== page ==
Kievan Rus'

Between the 8th and the 13th century the area of what now is Belarus, Russia and the Ukraine was settled by the Kievan Rus'. An attempt to Christianize them had already been made in the 9th century, with the Christianization of the Rus' Khaganate. The efforts were finally successful in the 10th century, when about 980 Vladimir the Great was baptized at Chersonesos.

Scandinavia

According to Heimskringla, During the Christianization of Norway, King Olaf Trygvasson had male völvas (shamans) tied up and left on a skerry at ebb (woodcut by Halfdan Egedius (1877-1899).

For the purposes of this article the Christianization of Scandinavia refers to the process of conversion to Christianity of the Scandinavian people, starting in the 8th century with the arrival of missionaries in Denmark and it was at least nominally complete by the 12th century, although the Samis remained unconverted until the 18th century.

In fact, although the Scandinavians became nominally Christian, it would take considerably longer for actual Christian beliefs to establish themselves among the people.[8] The old indigenous traditions that had provided security and structure since time immemorial were challenged by ideas that were unfamiliar, such as original sin, the Immaculate Conception, the Trinity and so forth.[8] Archaeological excavations of burial sites on the island of Lovön near modern-day Stockholm have shown that the actual Christianization of the people was very slow and took at least 150–200 years,[9] and this was a very central location in the Swedish kingdom. 13th century runic inscriptions from the bustling merchant town of Bergen in Norway show little Christian influence, and one of them appeals to a Valkyrie.[10] At this time, enough knowledge of Norse mythology remained to be preserved in sources such as the Eddas in Iceland.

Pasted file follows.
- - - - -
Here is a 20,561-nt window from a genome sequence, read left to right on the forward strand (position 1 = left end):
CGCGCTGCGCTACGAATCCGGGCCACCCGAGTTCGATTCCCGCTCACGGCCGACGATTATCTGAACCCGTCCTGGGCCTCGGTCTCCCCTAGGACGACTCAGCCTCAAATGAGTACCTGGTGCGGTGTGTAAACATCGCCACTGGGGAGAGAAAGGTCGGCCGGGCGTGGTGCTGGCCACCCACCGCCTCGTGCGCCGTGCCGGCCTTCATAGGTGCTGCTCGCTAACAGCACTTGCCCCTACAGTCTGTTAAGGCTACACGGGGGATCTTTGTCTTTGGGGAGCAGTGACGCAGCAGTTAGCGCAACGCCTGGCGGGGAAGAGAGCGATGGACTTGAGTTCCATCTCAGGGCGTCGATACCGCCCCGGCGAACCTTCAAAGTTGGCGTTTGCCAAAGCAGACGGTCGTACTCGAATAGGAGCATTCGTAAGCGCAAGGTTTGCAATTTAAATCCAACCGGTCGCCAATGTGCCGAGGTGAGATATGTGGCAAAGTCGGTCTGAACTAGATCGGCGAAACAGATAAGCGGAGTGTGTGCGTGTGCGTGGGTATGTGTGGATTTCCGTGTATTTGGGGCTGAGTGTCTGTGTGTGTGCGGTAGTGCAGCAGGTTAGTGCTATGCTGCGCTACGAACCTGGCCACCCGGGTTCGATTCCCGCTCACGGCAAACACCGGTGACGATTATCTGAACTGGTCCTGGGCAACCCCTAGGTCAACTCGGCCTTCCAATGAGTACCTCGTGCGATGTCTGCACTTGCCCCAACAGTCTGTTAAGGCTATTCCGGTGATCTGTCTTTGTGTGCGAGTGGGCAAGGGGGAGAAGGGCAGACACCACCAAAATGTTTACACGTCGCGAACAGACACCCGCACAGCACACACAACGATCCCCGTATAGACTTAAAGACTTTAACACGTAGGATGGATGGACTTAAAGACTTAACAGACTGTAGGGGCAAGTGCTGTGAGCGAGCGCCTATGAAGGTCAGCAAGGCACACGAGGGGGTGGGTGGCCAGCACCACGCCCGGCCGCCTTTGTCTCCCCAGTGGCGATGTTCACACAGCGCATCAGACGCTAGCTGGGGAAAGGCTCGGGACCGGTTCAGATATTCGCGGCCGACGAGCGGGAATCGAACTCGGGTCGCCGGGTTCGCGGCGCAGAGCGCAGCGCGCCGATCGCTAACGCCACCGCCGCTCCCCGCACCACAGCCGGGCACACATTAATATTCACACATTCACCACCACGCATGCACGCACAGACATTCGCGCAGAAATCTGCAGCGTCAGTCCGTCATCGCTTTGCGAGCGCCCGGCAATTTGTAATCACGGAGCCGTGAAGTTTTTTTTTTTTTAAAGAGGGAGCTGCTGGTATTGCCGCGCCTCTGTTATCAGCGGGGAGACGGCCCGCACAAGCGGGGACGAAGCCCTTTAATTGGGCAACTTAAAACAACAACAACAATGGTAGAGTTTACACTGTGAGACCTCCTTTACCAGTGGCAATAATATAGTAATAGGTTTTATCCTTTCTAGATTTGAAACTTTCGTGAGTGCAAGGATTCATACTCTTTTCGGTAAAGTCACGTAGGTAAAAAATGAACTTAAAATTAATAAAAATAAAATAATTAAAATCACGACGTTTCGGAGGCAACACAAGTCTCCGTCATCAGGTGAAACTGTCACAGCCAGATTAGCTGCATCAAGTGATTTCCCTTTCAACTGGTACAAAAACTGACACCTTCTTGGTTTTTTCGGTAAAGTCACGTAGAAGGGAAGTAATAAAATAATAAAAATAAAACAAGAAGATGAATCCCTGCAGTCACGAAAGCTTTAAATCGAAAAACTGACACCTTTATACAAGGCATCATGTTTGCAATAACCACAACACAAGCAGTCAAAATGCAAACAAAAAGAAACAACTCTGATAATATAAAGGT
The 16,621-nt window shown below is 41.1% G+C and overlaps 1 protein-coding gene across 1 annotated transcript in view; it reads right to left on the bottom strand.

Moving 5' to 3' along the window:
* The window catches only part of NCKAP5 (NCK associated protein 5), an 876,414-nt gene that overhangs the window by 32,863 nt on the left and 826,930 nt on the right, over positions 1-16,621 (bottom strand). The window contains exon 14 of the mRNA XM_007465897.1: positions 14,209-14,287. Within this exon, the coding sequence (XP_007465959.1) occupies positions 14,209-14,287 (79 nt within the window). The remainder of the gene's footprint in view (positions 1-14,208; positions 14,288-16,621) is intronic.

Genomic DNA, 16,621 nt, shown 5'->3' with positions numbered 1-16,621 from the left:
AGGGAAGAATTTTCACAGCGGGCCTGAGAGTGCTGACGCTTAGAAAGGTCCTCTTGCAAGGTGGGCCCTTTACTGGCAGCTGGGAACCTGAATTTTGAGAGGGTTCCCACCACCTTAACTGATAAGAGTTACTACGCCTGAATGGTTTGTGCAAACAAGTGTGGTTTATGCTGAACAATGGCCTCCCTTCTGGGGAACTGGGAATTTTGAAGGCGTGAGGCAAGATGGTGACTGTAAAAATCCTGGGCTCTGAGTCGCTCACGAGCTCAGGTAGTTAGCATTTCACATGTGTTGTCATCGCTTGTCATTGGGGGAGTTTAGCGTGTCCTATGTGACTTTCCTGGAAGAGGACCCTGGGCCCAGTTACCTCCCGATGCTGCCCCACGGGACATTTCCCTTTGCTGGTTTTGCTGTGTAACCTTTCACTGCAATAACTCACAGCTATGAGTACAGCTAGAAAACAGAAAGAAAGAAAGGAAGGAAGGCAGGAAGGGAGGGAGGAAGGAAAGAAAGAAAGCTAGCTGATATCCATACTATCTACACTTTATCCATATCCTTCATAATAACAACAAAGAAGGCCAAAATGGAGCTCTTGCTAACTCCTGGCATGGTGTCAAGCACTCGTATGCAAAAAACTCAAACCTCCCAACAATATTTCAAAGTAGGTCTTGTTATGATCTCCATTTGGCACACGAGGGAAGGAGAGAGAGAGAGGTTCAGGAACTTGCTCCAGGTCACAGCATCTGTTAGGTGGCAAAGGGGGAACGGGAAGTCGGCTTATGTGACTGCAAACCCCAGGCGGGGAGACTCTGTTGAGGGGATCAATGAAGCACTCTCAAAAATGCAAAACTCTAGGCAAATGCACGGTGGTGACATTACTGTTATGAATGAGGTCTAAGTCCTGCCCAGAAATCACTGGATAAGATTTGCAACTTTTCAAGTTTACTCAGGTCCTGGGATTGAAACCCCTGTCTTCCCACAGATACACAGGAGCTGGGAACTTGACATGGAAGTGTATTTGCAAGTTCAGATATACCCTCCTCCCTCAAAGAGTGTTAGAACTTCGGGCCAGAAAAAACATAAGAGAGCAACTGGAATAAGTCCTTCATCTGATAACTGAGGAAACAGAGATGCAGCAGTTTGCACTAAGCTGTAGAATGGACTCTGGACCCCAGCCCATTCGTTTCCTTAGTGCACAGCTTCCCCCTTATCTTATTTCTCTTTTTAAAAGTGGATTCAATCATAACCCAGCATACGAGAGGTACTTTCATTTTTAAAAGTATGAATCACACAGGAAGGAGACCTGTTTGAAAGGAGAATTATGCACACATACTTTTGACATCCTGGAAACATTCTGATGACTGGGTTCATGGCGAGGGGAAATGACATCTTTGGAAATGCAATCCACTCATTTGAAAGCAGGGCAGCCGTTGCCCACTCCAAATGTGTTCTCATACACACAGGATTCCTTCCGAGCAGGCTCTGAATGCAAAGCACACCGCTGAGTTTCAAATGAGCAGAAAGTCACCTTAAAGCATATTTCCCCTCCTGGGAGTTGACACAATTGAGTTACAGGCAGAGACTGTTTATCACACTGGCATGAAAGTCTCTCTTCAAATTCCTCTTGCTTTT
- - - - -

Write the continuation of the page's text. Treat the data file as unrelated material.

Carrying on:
Netherlands and non-Frankish Germany

In 698 the Northumbrian Benedictine monk, St Willibrord was commissioned by Pope Sergius I as bishop of the Frisians in what is now the Netherlands. Willibrord established a church in Utrecht.

Much of Willibrord's work was wiped out when the pagan Radbod, king of the Frisians destroyed many Christian centres between 716 and 719. In 717, the English missionary Boniface was sent to aid Willibrord, re-establishing churches in Frisia and continuing to preach throughout the pagan lands of Germany. Boniface was killed by pagans in 754.

The Introduction of the "Luminous Religion" to China

The "Nestorian Monument"[1] was erected in A.D. 781 near the capital city of Cháng-ān, or Hsianfu (where it was discovered in 1625), to commemorate the charitable acts of a Bactrian Christian who had become noted for his gifts to the poor and his funds for restoring and building churches and monasteries. The top of the monument is adorned not only with a cross but also with the Buddhist emblem of the lotus and the Taoist symbol of the cloud. The writer of the inscription was one Adam, a leader of the "Luminous Religion," and the calligraphist was one Lu Hsiu-yen (two who later collaborated in some Buddhist writing).